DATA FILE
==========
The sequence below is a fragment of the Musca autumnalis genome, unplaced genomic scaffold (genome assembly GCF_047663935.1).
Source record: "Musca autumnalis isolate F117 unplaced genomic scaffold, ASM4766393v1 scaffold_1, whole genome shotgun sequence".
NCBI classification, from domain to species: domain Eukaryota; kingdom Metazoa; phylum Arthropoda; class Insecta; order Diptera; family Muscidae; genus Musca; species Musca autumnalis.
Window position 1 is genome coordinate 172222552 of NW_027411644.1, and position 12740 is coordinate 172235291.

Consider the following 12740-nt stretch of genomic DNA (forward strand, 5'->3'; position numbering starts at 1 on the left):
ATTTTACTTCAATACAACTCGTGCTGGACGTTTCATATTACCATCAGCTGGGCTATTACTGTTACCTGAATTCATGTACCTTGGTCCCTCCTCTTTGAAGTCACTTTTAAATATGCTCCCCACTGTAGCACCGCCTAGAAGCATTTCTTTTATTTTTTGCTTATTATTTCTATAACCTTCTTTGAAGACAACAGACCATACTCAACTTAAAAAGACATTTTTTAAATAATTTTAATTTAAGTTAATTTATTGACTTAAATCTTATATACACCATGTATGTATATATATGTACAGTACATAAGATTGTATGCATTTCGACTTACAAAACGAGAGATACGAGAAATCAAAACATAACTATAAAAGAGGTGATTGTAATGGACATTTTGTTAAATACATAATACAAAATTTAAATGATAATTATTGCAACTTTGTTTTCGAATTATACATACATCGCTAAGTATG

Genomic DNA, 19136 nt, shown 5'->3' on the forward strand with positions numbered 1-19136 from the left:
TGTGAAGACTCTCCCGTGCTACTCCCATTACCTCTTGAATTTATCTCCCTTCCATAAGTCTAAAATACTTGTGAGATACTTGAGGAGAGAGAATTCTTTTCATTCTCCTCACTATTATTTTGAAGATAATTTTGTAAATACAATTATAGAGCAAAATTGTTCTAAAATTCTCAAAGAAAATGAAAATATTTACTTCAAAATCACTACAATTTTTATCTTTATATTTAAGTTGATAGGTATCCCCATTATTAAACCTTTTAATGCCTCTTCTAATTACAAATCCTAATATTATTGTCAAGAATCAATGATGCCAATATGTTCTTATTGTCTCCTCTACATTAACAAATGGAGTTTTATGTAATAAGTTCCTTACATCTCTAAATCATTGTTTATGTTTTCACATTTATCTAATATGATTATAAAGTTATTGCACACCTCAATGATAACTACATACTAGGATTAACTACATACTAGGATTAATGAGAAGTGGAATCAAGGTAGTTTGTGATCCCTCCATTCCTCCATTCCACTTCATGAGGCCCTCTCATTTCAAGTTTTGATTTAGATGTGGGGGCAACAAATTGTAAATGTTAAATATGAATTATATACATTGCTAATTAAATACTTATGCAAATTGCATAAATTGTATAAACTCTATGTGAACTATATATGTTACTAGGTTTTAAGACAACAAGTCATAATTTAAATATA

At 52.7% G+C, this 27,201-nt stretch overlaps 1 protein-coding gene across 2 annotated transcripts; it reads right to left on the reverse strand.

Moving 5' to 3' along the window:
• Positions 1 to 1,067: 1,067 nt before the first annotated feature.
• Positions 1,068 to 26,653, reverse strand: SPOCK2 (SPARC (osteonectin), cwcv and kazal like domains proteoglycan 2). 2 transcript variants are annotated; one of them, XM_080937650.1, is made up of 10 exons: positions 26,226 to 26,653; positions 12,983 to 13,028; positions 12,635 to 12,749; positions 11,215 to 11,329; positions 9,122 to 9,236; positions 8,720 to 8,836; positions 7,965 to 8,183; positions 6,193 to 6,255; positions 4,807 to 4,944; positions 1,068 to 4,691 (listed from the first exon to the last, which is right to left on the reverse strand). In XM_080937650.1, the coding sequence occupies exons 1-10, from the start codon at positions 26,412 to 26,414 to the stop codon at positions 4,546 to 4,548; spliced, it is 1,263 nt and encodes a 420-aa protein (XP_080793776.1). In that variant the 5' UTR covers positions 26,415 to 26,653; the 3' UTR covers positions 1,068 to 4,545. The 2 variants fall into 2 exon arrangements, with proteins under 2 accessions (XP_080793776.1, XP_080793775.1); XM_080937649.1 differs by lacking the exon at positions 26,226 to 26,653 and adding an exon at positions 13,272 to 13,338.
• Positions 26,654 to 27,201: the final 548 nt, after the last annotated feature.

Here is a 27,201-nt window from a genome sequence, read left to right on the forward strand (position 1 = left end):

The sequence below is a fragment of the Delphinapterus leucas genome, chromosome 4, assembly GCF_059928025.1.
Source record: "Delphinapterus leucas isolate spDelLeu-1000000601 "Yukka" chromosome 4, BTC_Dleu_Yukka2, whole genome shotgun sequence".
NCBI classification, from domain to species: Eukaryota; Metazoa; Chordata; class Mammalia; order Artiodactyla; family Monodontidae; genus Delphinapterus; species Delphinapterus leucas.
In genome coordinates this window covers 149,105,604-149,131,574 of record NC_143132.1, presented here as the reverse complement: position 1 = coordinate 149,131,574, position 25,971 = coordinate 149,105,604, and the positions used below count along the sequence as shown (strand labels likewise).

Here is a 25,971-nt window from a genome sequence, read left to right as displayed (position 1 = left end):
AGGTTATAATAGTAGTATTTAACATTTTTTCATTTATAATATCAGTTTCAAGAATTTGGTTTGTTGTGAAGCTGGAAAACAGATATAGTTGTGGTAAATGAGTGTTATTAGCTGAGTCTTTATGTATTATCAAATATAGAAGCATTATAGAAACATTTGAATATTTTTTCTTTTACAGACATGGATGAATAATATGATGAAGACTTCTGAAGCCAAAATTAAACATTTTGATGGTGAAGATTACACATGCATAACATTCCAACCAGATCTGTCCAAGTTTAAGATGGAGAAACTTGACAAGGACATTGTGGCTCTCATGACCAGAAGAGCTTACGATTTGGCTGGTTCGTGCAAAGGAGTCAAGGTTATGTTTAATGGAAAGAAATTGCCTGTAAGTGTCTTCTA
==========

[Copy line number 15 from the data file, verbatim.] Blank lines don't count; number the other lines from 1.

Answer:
The sequence below is a fragment of the Delphinapterus leucas genome, chromosome 4, assembly GCF_059928025.1.